Focusing on the above four categories of elite users suggests an interesting corollary to what is known as the homophily principle in sociology. People who are connected are more similar than people who are not connected. Celebrities pay attention to other celebrities, the media follow the media, and so on. Only users in the organization category pay more attention to users in other categories than to users in their own category. Several corporations, non-governmental organizations, and government organizations are using Twitter to listen as much as to talk. With retweets, the pattern is ever more striking. Celebrities rarely retweet messages from anyone. Bloggers, on the other hand, do a tremendous amount of retweeting, which is consistent with the stereotype of a blogger as a synthesizer and distributer of information.
Another important finding cited by Watts was that a relatively large fraction of the population received information indirectly. To examine the flow of information, researchers studied the propagation of URLs that originated from the media category, which consisted of about 5,000 accounts. Approximately half of this information reaches users indirectly. A lot of information did not come directly from the media source but instead indirectly through other accounts, which were labeled opinion leaders by researchers. The number of opinion leaders was incredibly large. They were consuming much more content than normal users but also tweeting more and had a higher number of followers. These results suggest that many social media users will receive alerts from a non-authoritative source.
A related issue is what sources of information have the most influence. Watts and his team used retweets as a measure of influence; they assumed that an individual who was frequently retweeted was probably more influential. By tracking tweets and retweets, they were able to develop influence trees that described how a tweet was cascaded through the Twitter ecosystem. It turned out that most URLs included in Twitter messages were not retweeted by anyone and that the average number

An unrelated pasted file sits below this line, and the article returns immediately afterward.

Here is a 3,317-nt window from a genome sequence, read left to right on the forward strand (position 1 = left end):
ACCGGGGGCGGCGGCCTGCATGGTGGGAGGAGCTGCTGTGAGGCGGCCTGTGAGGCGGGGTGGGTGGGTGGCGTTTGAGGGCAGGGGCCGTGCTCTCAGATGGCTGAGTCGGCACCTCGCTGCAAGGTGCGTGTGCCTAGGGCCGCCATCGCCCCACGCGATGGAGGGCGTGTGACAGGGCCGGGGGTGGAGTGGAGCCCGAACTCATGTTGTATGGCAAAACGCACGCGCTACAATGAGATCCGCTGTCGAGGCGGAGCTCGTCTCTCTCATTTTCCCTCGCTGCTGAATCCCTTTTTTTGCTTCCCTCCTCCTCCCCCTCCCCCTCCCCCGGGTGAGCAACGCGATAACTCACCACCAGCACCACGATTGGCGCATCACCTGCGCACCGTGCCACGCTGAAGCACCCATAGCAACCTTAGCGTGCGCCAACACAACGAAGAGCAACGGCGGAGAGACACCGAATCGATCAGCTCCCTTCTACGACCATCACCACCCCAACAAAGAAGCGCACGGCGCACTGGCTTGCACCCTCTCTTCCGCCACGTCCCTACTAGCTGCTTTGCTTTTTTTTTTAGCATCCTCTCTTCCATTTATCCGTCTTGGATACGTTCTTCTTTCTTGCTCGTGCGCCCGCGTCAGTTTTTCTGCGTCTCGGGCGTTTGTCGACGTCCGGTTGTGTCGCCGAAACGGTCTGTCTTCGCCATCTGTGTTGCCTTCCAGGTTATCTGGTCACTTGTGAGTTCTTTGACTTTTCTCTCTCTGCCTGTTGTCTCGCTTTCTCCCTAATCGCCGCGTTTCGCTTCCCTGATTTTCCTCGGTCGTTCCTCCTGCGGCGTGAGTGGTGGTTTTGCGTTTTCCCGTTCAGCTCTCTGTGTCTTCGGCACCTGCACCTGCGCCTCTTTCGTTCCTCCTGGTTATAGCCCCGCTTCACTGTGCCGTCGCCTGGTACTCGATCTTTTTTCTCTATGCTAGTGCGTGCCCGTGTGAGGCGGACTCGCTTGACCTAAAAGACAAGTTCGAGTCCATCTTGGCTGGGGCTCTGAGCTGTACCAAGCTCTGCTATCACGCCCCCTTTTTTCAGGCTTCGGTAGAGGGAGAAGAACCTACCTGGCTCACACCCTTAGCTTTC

4 Shaomei Wu, Jake Hoffman, Winter Mason, and Duncan Watts. Who Says What to Whom on Twitter. 20th Annual World Wide Web Conference, Association for Computing Machinery, Hyderabad, India, 2011. Available at http://research.yahoo.com/pub/3386.
of retweets was around 1.2. This is a relatively small number, especially considering the vast literature on diffusion theory that predicts very large cascades. However, very large cascades were also observed. For example, the data examined by Watts et al. included at least one cascade of about 10,000 retweets. Another important factor is how many generations of retweets occur. Several cascades extended several generations, with information moving farther away from the source, but almost 90 percent of retweets went only one step away from their origin.
Two things about influence can be inferred from the Twitter data, Watts observed. First, someone with influence probably will continue to be influential, and second, the number of followers someone has increases his or her influence. No other factors were found to affect influence. For example, the content of the tweet was in general not predictive of how influential it was (or how many retweets it received)—although this finding may not hold true in particular contexts such as emergency events in which the value seen in sharing critical information may be higher.
In addition to seeing social media as a source of information in disasters, it is also natural to consider how social media can be used to engage people in solving problems. The essence of the question is how one can use social media and the right set of incentives to engage people to solve a set of tasks for which humans are well suited. Recent work by Manuel Cebrian in the context of two online challenges mounted by the Defense Advanced Research Projects Agency (DARPA)—the DARPA Network Challenge and the DARPA Shredder Challenge—has provided some empirical knowledge and further insights. The first contest, the 2009 DARPA Network Challenge, offered a $40,000 prize to the first team to find red weather balloons placed in 10 undisclosed locations in the continental United States.
A key design issue facing the teams, according to Cebrian, was how to recruit participants. The winning team, from the Massachusetts Institute of Technology, chose a variant of the query incentive network model, first developed by Jon Kleinberg and Prabhakar Raghavan in 2005.5 The individual who actually found a balloon would receive the largest award, but those who recruited that individual would also be awarded an amount equal to half of what the connected award winner received. For example, if Dave found a balloon, he would receive $2,000; Carol, who recruited Dave, would receive $1,000; Bob, who recruited Carol would receive $500;